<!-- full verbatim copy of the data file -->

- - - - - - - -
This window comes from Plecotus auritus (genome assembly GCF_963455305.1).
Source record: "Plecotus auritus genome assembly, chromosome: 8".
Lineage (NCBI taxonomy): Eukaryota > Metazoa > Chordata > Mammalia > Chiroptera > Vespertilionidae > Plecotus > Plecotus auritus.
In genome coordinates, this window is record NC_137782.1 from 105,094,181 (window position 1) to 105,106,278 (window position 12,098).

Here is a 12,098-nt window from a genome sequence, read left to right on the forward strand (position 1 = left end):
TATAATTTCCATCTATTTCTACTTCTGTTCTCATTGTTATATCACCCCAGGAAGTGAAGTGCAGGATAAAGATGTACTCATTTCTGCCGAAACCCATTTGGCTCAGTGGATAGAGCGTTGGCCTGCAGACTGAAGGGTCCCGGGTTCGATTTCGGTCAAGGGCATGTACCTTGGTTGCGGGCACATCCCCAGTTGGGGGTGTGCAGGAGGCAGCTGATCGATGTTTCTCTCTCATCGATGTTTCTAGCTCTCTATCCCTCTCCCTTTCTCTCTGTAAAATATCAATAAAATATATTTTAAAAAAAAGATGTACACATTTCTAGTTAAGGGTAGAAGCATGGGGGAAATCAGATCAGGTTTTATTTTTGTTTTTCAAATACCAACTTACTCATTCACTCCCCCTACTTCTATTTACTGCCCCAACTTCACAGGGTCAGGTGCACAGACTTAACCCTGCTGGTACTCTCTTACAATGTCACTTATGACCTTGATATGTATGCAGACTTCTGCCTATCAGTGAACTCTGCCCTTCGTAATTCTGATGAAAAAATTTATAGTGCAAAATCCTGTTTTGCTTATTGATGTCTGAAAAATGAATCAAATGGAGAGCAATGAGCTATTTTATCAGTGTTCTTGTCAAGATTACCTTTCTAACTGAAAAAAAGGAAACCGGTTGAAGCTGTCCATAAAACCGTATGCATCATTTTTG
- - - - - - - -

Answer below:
This window comes from Plecotus auritus (genome assembly GCF_963455305.1).
Source record: "Plecotus auritus genome assembly, chromosome: 8".
Lineage (NCBI taxonomy): Eukaryota > Metazoa > Chordata > Mammalia > Chiroptera > Vespertilionidae > Plecotus > Plecotus auritus.
In genome coordinates, this window is record NC_137782.1 from 105,094,181 (window position 1) to 105,106,278 (window position 12,098).

Here is a 12,098-nt window from a genome sequence, read left to right on the forward strand (position 1 = left end):
TATAATTTCCATCTATTTCTACTTCTGTTCTCATTGTTATATCACCCCAGGAAGTGAAGTGCAGGATAAAGATGTACTCATTTCTGCCGAAACCCATTTGGCTCAGTGGATAGAGCGTTGGCCTGCAGACTGAAGGGTCCCGGGTTCGATTTCGGTCAAGGGCATGTACCTTGGTTGCGGGCACATCCCCAGTTGGGGGTGTGCAGGAGGCAGCTGATCGATGTTTCTCTCTCATCGATGTTTCTAGCTCTCTATCCCTCTCCCTTTCTCTCTGTAAAATATCAATAAAATATATTTTAAAAAAAAGATGTACACATTTCTAGTTAAGGGTAGAAGCATGGGGGAAATCAGATCAGGTTTTATTTTTGTTTTTCAAATACCAACTTACTCATTCACTCCCCCTACTTCTATTTACTGCCCCAACTTCACAGGGTCAGGTGCACAGACTTAACCCTGCTGGTACTCTCTTACAATGTCACTTATGACCTTGATATGTATGCAGACTTCTGCCTATCAGTGAACTCTGCCCTTCGTAATTCTGATGAAAAAATTTATAGTGCAAAATCCTGTTTTGCTTATTGATGTCTGAAAAATGAATCAAATGGAGAGCAATGAGCTATTTTATCAGTGTTCTTGTCAAGATTACCTTTCTAACTGAAAAAAAGGAAACCGGTTGAAGCTGTCCATAAAACCGTATGCATCATTTTTG